[Marxism] Am I a Jew?

Joseph Catron jncatron at gmail.com
Wed Oct 10 04:35:19 MDT 2012


On Wed, Oct 10, 2012 at 5:21 AM, dan <d.koechlin at wanadoo.fr> wrote:

Is "Hinduism" a construct of the British Raj ? Obviously not, as "Hinduism"
> was alive with metaphysical controversies in the period -100 BC to +800AD.
> Stacks upon stacks of religious treatises were written in that period,
> learned men were busy copying, reading and commenting on philosophical
> texts. Long before the arrival of Islam.
>
> IT's as though you asked me to write a six page essay on "Paganism in the
> Roman Empire as a construct of 4th century Christianity". Well, I would
> start by pointing out that inhabitants of the Mediterrenean did not
> self-identify as "PAgans" until the 4th century AD, but that there
> certainly was "something" that was "PAgan" in the Roman Empire.
>

Right, that's the thesis (as I understand it) of Mishra and the others:
that the British lumped a number of different things together into
something called Hinduism, a categorization which then caught on locally.
The question is not whether those things had prior historical existences.
Of course they did. Paganism is a near-perfect comparison.


> I would like to see someone prove to me that by the 7th century AD,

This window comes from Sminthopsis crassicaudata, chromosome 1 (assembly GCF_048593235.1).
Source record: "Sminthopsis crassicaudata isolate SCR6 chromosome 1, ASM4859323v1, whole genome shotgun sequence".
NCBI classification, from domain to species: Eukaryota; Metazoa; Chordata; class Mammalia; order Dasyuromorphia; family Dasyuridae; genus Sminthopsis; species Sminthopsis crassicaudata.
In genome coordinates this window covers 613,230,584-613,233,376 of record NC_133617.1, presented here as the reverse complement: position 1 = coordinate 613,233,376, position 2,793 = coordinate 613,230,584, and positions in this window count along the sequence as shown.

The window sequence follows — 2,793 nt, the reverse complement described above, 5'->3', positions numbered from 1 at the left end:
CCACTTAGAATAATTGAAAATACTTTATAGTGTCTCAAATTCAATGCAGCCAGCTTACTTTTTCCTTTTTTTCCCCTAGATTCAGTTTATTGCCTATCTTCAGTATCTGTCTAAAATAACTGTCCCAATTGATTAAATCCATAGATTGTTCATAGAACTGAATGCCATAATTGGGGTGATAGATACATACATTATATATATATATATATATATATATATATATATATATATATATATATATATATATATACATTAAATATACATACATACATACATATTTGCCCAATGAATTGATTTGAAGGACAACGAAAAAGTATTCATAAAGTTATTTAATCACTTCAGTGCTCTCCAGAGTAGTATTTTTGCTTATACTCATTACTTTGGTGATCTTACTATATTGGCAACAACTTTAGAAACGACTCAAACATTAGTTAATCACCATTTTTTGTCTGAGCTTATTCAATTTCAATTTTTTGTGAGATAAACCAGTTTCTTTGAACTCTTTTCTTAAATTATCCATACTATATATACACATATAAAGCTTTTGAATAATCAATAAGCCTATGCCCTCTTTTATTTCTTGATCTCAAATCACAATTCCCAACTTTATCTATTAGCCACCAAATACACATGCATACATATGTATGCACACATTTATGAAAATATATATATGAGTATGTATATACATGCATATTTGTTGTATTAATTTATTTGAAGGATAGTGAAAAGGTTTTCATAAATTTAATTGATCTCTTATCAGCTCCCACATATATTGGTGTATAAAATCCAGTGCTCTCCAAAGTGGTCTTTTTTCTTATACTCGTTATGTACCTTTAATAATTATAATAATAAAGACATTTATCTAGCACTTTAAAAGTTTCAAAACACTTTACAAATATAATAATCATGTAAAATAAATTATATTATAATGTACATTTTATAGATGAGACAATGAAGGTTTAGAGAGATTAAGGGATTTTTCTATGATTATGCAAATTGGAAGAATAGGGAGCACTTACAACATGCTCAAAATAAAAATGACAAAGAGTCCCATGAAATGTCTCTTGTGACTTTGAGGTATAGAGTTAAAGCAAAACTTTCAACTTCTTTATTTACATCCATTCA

> "Hinduism" was not already almost fully-fledged in particular as regards
> metaphysical speculation (the Upanishads were written several centuries
> earlier !) and had not already acquired all the characteristics that are
> presently associated with Hinduism (reincarnation, karma, puja,
> vegetarianism, etc.)


I think the more relevant question is whether, in the 7th century (or the
17th), it would have occurred to anyone on the subcontinent that
the Upanishads, dozens of far-flung tribal religions having nothing to do
with them, and a number of other things were all parts of a single
religious/cultural identity called Hinduism. That's how the word is used
and what it is understood to mean today.

-- 
"Hige sceal þe heardra, heorte þe cenre, mod sceal þe mare, þe ure mægen
lytlað."



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